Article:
When scientists seek to predict or explain hard-to-observe phenomena, they often create visual or physical representations of their ideas. This practice, essential in the pursuit of scientific knowledge, is known as modeling. Despite its importance, however, research literature suggests that there is a dearth of high-quality materials that support modeling in K-12 classrooms. While an understanding is growing of how to progressively move upper elementary students toward developing and using models, very little is known, particularly at the secondary level, on what pedagogical approaches best support students in developing, using and revising models. Given the importance of modeling to the science disciplines and the stress on developing and using models in the National Research Council’s Framework for K-12 Science Education and Next Generation Science Standards, it is of critical importance to researchers, teachers and curriculum developers to know how to support learners in the model-building process and to learn more about the mental models students develop by building and using external models.
This 3-year project is (1) developing and testing a modeling tool and accompanying instructional materials, (2) exploring how to support students in building and using models to explain and predict phenomena across a range of disciplines and (3) documenting the sophistication of understanding of disciplinary core ideas that students develop when building and using models in grades 6-12. The project is, thus, engaging learners in using crosscutting concepts (systems and systems modeling, cause and effect, and energy and matter) with various scientific practices (particularly modeling, but also analyzing and interpreting data and engaging in argument with evidence), blended with disciplinary core ideas.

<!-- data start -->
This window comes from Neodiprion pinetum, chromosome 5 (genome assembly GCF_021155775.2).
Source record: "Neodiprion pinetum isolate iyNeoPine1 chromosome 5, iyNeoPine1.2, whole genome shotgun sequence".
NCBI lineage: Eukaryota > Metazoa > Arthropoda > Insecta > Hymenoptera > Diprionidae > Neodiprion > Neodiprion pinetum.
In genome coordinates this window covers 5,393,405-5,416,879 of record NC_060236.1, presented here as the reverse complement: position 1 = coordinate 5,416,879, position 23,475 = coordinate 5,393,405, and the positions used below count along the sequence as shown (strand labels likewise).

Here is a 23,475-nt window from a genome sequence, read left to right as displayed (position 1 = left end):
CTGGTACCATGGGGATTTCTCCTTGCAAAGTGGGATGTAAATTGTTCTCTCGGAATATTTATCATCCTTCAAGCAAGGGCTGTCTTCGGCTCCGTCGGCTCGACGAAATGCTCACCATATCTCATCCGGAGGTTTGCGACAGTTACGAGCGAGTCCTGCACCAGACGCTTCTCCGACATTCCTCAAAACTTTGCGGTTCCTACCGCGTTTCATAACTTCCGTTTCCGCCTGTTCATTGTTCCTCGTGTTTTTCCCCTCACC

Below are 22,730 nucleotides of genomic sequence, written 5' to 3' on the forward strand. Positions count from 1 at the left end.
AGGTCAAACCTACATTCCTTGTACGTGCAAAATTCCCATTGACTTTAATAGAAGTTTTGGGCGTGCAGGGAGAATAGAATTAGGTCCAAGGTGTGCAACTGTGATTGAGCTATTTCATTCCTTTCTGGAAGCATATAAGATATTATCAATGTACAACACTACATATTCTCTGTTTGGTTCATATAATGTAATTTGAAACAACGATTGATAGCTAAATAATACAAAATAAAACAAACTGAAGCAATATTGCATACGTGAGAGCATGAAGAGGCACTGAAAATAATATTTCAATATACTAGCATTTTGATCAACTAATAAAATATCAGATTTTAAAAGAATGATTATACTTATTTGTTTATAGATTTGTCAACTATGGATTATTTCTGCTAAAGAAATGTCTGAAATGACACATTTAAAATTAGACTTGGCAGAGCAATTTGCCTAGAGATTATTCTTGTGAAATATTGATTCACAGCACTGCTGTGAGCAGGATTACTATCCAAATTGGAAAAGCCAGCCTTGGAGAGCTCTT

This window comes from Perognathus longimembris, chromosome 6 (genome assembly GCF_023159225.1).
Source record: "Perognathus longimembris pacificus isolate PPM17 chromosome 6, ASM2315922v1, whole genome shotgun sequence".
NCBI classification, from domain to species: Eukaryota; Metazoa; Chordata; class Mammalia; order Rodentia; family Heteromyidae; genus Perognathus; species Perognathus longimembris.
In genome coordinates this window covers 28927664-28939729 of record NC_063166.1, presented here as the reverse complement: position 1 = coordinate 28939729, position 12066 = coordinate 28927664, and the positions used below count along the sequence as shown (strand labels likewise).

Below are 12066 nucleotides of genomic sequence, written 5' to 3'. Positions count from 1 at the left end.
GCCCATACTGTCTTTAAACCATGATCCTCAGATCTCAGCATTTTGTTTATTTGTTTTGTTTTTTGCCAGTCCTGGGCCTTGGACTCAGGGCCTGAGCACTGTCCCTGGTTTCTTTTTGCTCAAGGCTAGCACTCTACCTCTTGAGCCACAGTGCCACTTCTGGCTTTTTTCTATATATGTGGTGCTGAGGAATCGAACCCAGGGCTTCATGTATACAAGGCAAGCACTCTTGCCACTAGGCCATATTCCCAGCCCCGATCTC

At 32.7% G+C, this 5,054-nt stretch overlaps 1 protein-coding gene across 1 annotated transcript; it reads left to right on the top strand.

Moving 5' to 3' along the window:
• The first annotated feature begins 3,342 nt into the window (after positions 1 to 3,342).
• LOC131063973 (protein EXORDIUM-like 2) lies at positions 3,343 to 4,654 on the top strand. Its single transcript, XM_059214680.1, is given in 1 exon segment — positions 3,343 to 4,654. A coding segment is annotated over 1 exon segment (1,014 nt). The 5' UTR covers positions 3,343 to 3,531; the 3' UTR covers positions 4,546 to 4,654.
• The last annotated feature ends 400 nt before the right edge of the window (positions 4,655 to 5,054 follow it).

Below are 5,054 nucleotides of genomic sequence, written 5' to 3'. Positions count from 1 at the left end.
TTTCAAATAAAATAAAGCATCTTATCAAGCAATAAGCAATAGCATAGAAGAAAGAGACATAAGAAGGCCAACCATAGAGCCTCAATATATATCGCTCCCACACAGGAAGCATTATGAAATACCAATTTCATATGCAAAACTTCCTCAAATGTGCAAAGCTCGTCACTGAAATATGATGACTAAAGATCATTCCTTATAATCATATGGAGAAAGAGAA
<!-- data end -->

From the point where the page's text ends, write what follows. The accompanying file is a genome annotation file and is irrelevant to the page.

The project works with teachers and students from a range of socioeconomic backgrounds that reflect the profile of a large portion of the United States. Because the modeling tool, curriculum materials and scaffolds are being tested with students from diverse backgrounds, a wide range of students will be able to use and benefit from them. The modeling tool and curriculum materials will thus provide the nation with middle and high school resources that support students in developing and using models to explain and predict phenomena, a central scientific and engineering practice. Because the research and development work will be carried out in schools in which students typically do not succeed in science, the products will also help produce a population of citizens capable of continuing further STEM learning.
You can learn more about the project and download the software by clicking on the following site: https://concord.org/projects/building-models. Please remember that we are still designing and developing the tool so you might discover some bugs.